In the strange mega-career of Clint Eastwood, no matter what your overall opinion of the guy is, it can’t be argued that his choices have been fascinating. Before becoming the acclaimed and active old-man director of middle-of-the-road bores he is today, he was a huge super-duper action actor and in his heyday made some interesting zigs and zags (all from 1969-1973 when he made ten films).
Fresh off of Sergio Leone’s Spaghetti Westerns, giving him international box office clout, he made the bizarre musical Paint Your Wagon (1969) with Lee Marvin. The same year Dirty Harry cemented him as America’s premier tough guy, he directed the female stalker thriller Play Misty For Me (1971). He followed that up directing the completely awkward Breezy (1973) about a romance between senior citizen William Holden and a teenage flower child. Also in 1973 High Plains Drifter, which may be his greatest directing accomplishment, was released. Eastwood plays a drifter in the old west and the film opens with him raping a woman (of course, she ended up falling for him). Right in the middle of those crazy four years he made the oddest and maybe most psycosexual film of his career, The Beguiled, a sorta Gothic Civil War almost-ghosty story (in the sense that people are haunted by memories), about female lust. It’s as if Louisa May Alcott’s Little Women went on a Picnic at Hanging Rock.Continue Reading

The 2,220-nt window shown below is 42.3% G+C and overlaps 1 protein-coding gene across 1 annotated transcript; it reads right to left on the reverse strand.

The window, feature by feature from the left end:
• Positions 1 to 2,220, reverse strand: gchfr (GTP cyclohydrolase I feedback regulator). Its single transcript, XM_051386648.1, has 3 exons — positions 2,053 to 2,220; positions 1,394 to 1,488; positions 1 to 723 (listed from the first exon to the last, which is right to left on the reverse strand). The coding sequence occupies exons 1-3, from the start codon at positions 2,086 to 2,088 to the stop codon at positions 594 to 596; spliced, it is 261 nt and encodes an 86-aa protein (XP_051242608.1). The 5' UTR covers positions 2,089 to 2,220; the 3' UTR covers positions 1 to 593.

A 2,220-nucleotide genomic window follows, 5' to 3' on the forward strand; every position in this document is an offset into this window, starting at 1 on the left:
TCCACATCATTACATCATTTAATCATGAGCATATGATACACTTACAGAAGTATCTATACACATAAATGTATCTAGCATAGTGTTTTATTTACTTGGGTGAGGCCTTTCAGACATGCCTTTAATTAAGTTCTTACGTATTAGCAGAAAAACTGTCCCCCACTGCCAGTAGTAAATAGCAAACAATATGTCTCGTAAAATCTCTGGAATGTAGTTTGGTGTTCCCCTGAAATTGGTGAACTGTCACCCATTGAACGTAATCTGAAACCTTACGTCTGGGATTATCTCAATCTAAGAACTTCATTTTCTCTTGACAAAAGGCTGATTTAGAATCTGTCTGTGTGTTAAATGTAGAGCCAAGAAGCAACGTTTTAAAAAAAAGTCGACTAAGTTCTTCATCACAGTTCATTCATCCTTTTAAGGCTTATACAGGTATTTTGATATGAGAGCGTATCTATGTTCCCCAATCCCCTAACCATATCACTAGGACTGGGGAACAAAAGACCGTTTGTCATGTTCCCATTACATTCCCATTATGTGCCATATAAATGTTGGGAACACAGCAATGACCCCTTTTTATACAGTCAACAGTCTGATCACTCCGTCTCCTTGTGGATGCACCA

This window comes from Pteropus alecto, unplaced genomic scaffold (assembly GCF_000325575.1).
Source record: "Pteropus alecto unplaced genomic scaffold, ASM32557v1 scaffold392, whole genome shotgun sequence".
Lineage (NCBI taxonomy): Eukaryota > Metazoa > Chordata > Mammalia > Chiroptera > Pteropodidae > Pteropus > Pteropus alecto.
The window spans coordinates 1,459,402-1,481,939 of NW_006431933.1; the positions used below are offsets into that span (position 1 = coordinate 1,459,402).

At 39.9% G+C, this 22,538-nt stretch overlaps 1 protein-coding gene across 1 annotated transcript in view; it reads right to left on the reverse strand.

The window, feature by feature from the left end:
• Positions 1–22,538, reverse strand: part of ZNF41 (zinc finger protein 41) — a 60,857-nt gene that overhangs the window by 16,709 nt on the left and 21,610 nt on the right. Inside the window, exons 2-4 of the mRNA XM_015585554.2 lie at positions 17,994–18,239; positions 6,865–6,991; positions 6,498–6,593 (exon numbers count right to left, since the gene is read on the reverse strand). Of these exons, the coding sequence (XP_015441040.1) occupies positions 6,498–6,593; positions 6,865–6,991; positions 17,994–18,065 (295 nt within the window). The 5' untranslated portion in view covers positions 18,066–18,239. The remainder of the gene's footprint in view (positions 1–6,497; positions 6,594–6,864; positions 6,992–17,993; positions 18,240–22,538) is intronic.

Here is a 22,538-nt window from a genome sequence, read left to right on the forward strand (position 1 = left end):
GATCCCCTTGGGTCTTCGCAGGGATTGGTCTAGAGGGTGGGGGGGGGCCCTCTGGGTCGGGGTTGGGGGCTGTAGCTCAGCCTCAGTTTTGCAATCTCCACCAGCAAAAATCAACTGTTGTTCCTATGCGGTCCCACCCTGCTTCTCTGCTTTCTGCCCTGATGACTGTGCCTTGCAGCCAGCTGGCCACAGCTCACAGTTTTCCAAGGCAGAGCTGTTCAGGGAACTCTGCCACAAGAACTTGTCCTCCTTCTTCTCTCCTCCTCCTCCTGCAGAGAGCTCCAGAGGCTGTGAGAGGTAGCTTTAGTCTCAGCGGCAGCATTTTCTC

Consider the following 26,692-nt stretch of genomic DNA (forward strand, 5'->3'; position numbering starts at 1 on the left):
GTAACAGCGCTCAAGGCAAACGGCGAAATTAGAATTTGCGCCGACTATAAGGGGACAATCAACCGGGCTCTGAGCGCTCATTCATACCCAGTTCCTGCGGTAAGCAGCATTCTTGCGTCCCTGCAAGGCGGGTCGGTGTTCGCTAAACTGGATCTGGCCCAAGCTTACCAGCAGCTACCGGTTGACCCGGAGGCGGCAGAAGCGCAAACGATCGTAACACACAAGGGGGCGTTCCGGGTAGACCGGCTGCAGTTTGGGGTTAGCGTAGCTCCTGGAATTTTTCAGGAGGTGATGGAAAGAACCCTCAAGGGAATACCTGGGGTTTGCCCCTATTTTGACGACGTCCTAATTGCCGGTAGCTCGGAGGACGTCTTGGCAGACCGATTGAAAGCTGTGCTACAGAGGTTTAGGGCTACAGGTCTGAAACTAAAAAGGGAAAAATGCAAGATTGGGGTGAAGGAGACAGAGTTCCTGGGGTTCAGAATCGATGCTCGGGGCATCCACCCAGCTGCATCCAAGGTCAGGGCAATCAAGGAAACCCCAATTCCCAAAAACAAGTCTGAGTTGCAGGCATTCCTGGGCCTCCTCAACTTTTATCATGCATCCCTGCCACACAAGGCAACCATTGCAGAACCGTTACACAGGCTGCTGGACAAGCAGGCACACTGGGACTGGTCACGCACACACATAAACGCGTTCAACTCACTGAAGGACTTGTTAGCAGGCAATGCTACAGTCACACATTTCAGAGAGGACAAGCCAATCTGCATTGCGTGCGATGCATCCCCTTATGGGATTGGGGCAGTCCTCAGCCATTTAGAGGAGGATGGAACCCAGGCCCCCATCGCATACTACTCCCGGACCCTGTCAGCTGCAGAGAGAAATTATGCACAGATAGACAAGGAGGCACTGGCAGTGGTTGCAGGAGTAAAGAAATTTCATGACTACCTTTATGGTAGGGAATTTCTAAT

Thunderbolt and Lightfoot
Clint Eastwood hit the big time with his trio of Sergio Leone-directed genre-bending spaghetti westerns and then propelled to superstardom with the vigilante-cop Dirty Harry flicks. But even while playing the mega-star in commercial fare he still managed to make a number of unusual flicks you wouldn’t expect from an actor riding such a glorious wave. Films like the gothic, civil war, teen lust thriller The Beguiled or playing a sociopathic rapist gunmen in the western High Plains Drifter (both great flicks) matched by what could only be called a homoerotic, action, road, buddy-dramady called Thunderbolt and Lightfoot, it’s like Midnight Cowboy but with fast cars and guns. The other thing that makes the movie so unique in Eastwood’s filmography; it was the only time in the era that he was paired with a co-star with so much measurable talent. In his best performance after his debate in The Last Picture Show, Jeff Bridges gives a fascinating performance and shows why he would also eventually reach iconic status (he also got well-deserved Oscar nominations for both films). Thunderbolt and Lightfoot provides Eastwood fans with the expected muscle, but also an odd dose of heart.
After the syrupy theme song by Paul Williams called “Where Do I Go From Here?” Eastwood first appears on screen as a minister giving a sermon in a church. When an assassin tries to shoot him, clearing the church, he takes off on foot and is saved when an ecc...